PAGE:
Money market reform returns to spotlight


Proponents of money market fund reform were dealt a significant and surprising setback in August when commissioner Luis Aguilar made it clear that he would not support a reform proposal put forward by SEC Chairman Mary Schapiro.

Schapiro was in favor of ending the long tradition of valuing these funds a rock-solid $1 per share and requiring more collateral to be held by funds among other things. Aguilar's move scuttled a planned vote on the issue. At the time, he said he wanted to see additional research.

The latest development is that the SEC has come forward with new research, and Aguilar seems more amendable to reform.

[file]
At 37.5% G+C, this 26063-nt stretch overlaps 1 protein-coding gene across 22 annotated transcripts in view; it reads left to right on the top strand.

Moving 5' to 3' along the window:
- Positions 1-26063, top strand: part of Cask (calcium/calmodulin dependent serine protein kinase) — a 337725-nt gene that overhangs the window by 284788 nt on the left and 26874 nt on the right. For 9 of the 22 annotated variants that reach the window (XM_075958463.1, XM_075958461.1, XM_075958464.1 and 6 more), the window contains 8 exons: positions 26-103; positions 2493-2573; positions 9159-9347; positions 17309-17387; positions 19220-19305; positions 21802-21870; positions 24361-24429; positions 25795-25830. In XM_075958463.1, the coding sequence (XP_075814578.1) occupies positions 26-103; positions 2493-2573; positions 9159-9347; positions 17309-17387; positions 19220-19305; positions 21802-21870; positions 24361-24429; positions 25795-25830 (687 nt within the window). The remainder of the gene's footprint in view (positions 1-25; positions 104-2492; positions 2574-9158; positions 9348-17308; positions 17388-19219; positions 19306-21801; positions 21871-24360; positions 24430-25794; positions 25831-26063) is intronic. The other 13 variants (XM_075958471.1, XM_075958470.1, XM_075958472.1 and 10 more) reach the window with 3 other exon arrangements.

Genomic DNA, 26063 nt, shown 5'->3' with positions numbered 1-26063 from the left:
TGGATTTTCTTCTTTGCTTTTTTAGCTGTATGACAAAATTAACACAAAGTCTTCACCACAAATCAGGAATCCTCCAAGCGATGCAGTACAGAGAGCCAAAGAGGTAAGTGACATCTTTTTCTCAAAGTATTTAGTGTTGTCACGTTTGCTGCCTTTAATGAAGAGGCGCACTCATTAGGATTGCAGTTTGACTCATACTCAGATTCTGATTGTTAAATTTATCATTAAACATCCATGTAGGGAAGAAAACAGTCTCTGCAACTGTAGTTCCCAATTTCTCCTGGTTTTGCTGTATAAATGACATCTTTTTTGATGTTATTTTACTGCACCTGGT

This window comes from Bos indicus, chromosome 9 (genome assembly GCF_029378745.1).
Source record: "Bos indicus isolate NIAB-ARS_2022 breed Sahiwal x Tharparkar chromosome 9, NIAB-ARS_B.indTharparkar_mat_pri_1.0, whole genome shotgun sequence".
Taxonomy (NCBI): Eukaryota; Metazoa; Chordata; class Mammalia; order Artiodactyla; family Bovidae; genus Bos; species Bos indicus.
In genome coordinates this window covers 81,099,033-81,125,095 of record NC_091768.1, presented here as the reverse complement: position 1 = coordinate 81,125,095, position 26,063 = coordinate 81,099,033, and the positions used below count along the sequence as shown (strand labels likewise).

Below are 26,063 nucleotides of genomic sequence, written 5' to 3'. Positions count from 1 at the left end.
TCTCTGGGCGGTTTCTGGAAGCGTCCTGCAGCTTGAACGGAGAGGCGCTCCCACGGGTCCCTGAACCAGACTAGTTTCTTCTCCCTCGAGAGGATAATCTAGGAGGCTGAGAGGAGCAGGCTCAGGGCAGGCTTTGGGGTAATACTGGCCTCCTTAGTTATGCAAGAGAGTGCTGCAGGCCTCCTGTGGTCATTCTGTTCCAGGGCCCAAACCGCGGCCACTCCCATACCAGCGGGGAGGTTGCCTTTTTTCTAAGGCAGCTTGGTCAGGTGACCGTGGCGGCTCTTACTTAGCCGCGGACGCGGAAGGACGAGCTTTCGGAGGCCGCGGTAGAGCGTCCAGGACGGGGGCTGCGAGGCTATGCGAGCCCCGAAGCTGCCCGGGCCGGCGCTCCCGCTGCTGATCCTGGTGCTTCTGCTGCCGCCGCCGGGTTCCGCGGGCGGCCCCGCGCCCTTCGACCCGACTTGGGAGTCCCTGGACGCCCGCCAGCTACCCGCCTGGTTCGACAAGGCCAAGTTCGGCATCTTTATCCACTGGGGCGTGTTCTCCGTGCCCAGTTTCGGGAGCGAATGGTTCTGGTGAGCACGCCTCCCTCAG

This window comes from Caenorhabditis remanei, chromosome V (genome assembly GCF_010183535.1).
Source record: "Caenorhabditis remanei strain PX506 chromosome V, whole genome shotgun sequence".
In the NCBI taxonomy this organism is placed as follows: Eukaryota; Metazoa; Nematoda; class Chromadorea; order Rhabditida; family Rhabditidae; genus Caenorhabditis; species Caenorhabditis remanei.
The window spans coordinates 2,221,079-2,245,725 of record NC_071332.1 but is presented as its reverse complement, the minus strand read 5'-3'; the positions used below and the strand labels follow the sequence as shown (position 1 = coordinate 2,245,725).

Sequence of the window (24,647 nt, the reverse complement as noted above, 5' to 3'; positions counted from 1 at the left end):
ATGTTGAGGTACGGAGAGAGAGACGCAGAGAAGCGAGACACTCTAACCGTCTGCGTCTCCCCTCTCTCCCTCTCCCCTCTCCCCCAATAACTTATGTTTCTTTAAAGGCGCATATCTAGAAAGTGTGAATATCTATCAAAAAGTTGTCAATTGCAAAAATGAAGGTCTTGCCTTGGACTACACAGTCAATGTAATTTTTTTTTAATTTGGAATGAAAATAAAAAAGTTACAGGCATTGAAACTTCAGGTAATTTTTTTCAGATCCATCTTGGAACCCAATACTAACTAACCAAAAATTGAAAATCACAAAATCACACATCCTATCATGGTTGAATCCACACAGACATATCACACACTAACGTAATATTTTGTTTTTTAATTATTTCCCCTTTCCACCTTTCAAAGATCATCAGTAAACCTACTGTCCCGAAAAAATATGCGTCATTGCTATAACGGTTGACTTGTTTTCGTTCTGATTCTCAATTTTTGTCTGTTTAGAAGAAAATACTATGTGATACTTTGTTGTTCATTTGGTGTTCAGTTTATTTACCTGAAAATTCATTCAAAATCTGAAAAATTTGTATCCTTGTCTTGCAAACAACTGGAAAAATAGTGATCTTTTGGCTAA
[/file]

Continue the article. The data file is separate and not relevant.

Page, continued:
"The huge benefit of having the study and the comments we receive on the study is that it will put me, and I suspect my colleagues, in a much better position to allow us to vote on a proposal," Aguilar told Reuters, adding that, "It's important information that was lacking in the earlier draft."

The SEC's new study, which was released last week, found "that while the 2010 reforms helped bolster the industry, they would not have been enough to prevent a run on the Reserve Primary Fund in 2008 during the financial crisis."

Aguilar's move might be construed as grandstanding, but he might have done the SEC a favor. Several provisions in Dodd-Frank have been challenged on legal grounds that the regulators did not perform rigorous cost-benefit analyses. The additional study on the money market reform proposals may come in handy if legal challenges emerge.

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